My earlier post, How to Create a Character in any System, goes over a more conceptual way to create a character. But I wanted to continue this into the more Technical way of creating using a ‘job’ or ‘role’ before filling out the ‘who’ of a character. The difficulty in this is that it changes from system to system due to the rules of each game. So to break it up, I will start with Dungeons and Dragons which has dominated my character postings so far (I hope to resolve this soon enough). Each edition has it’s own challenges due to the vast amount of rules and features of each so I will be starting off with 3.5 Ed. As with most this series, these are guides to help and not rules as everyone has a different way of making a character.
The largest difficulty when it comes to D&D 3.5 isn’t it’s complex rules or math but the sheer number of books available. There are many hidden gems of feats or abilities hidden in one book or another. You can choose to go book diving for ideas but here are a few quick search tools to help find things in what book (Warning, not updated since 2007): Wiki Race List (meh) – Class Index – Prestige Class Index – Feat Index – Spell Index
The core of 3.5 (and most D&D games) is your Class and there are so many available to play. There also are too many variations of how groups are put together but general ‘roles’ can help narrow down your search. These are my own definitions and they don’t cover everything: Divine Caster (support, healing, offense), Arcane Caster (support, offense, defense), Front Liner (defensive, dexterous, offensive), Ranged Combat (Sniper, Point Blank, Tricks), Mele Support (Stealthy, Special Attacks, Trickster). You can also combine roles and sometimes it’s needed to reach requirements for Prestige Classes. You don’t have to pick a Role but it’s a nice way to narrow down your ‘scope’ of searching.
Looking through the classes, you can then pick out a few that might fit your ideas on what role or just play style you like. Before settling on which one, there is an important matter of Planning Ahead. Look through what Prestige Classes might interest you or even just what feats/abilities you would like. They will usually have requirements that you need to meet and that should already give you a good idea what to build from. If you still have choices, then start weighing which Skills and Features might work better or just interest you more. IF your DM allows it, there are alternate class rules that can be used to modify base classes. They are scattered around in the books but Players Handbook II is one place to look.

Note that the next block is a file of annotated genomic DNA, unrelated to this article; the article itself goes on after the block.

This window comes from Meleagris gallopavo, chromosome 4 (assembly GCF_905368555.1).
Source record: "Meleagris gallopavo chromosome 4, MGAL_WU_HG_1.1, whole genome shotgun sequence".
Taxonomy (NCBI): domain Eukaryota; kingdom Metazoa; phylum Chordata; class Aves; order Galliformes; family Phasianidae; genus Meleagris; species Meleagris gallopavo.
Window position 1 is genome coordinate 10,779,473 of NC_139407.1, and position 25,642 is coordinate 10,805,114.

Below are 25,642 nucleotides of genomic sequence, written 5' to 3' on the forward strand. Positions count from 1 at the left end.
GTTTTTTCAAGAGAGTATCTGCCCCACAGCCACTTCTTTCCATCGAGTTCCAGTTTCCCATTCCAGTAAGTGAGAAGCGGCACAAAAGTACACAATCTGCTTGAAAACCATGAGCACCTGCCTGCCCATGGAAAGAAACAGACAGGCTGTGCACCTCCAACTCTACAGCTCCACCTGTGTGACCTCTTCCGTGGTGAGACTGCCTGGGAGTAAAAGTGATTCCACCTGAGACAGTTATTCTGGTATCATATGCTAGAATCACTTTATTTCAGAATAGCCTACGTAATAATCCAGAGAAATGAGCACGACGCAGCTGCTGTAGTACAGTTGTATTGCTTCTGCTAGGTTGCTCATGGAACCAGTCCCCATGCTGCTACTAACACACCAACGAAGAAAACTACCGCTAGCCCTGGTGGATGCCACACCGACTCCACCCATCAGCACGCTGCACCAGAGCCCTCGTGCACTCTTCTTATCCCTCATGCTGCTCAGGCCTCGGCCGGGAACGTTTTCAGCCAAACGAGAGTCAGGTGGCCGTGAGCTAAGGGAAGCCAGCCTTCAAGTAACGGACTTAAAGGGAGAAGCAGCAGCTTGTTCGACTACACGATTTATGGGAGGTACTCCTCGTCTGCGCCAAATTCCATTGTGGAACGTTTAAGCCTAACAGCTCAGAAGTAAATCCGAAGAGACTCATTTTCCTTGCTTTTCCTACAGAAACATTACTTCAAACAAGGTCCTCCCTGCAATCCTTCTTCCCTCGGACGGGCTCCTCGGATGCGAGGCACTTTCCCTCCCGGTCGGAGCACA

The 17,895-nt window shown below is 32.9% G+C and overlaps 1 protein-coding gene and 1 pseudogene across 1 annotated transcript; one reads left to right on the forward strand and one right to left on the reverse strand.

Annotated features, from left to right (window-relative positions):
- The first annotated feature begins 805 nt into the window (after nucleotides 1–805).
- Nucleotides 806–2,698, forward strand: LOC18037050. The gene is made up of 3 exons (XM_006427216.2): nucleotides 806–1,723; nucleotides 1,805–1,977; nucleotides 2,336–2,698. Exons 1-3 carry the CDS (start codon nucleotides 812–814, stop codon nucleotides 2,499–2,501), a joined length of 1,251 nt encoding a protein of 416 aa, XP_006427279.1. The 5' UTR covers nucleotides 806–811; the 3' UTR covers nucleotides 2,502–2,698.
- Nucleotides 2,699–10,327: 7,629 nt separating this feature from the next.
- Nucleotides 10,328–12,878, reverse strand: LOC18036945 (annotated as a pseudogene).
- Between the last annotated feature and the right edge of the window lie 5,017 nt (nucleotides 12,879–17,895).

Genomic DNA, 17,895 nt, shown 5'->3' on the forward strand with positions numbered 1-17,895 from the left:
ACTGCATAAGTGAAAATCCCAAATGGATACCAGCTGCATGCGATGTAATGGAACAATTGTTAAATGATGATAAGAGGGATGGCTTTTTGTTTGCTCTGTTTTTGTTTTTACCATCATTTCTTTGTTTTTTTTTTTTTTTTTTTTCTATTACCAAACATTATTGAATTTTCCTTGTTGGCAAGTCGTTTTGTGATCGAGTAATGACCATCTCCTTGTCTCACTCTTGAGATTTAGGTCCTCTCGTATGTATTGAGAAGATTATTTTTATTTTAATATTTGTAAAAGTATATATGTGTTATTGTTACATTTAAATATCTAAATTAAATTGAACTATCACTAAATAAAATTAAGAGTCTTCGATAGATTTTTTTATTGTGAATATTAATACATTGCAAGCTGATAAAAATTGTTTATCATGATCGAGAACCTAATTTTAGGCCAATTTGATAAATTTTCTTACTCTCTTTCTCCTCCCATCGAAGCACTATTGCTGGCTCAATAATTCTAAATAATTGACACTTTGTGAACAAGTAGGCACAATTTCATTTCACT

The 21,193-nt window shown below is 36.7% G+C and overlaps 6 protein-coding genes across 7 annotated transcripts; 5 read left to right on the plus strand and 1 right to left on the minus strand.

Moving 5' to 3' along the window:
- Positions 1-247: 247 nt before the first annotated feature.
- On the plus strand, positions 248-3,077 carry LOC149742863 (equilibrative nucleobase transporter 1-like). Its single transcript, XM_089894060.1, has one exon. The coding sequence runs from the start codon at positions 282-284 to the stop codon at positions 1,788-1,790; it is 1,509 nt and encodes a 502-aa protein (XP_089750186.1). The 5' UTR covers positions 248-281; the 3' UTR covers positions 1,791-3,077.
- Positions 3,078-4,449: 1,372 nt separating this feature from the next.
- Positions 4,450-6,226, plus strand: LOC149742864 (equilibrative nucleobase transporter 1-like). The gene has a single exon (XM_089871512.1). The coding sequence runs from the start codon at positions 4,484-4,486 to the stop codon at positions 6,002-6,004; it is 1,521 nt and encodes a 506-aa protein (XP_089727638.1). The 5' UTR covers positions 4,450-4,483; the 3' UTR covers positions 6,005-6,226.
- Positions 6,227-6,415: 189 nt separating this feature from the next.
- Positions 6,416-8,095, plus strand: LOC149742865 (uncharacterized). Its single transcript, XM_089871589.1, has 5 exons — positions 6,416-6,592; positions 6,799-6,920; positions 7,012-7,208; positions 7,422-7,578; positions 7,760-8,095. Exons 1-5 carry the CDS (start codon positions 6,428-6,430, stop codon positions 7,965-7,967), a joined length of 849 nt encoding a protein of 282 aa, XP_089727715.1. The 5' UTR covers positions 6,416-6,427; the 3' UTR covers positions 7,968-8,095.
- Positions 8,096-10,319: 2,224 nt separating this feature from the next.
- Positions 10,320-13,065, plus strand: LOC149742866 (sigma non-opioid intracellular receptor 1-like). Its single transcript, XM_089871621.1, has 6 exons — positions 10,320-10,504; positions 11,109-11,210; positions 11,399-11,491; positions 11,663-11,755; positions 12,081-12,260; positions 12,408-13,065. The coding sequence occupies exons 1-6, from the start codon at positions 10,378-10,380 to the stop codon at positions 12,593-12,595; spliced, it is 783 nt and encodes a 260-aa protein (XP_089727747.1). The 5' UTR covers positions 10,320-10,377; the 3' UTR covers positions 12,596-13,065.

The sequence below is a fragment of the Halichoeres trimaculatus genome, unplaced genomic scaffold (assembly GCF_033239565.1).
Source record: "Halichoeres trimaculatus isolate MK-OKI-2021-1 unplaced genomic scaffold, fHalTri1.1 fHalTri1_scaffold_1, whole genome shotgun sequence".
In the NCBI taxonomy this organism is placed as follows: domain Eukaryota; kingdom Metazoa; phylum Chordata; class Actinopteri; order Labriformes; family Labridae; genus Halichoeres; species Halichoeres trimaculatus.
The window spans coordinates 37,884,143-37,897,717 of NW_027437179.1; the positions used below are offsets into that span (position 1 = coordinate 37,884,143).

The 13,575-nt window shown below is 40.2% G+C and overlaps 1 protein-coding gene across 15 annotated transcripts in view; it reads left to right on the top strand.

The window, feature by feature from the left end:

Now with that bit out of the way, it comes down to delving for Feats. I do this first before getting a Race because you might find racial feats or abilities that compliment or are required for your build. There are plenty of books and options, so take your time to filter through them all. I generally have a notepad open writing interesting ones down with their book name and page number. I can narrow them down from there to fit how many I have available and also make a list of ones to pick up as the game progresses. Note that if you really need more Feats, there might be a race with that feat or just pick Human to get the bonus feat from there.
Finally yes, pick your Race. This should be the ‘easy’ step at this point if you want to keep it simple. The biggest thing to do is ask your DM what races beyond base book are available and which are ‘accepted’ in the area/game your in. While they might let you play a Lizardfolk, that doesn’t mean people won’t be prejudiced against a scaled creature in their town. A nice Hat of Disguise might help this but it is still a plot point to be aware of. Once you know whats available, you can then pick out one that suits your class the best. Generally by the stat boosts, extra features that they give or even just for humor/story value.
All that’s left is some of the extra details like skills, spells and gear. Skills are important to round out your group and give you an edge both in and out of combat. There are also Skill Tricks available in Complete Scoundrel which can be helpful for any class (not just the roguish types). Mostly these are simple to pick out and spread skills around. Just make sure not to miss ‘core’ ones like Concentration/Spellcasting for Casters as an example. Spell wise, it really depends on what kind of caster you are but just make sure to get some variety to cover a variety of situations. Gear could have it’s own post dedicated to it but it is more a compliment to the character at this point than it’s defining factor. Though there are some classes who focus on gear over abilities.
With a Name, Alignment and Personality, you have a completed character. Hopefully this has helped organize the crazy amount of books and reading that might be needed to make a character. Not everyone has the time to go through them all and make crazy builds like some crazy blog writers.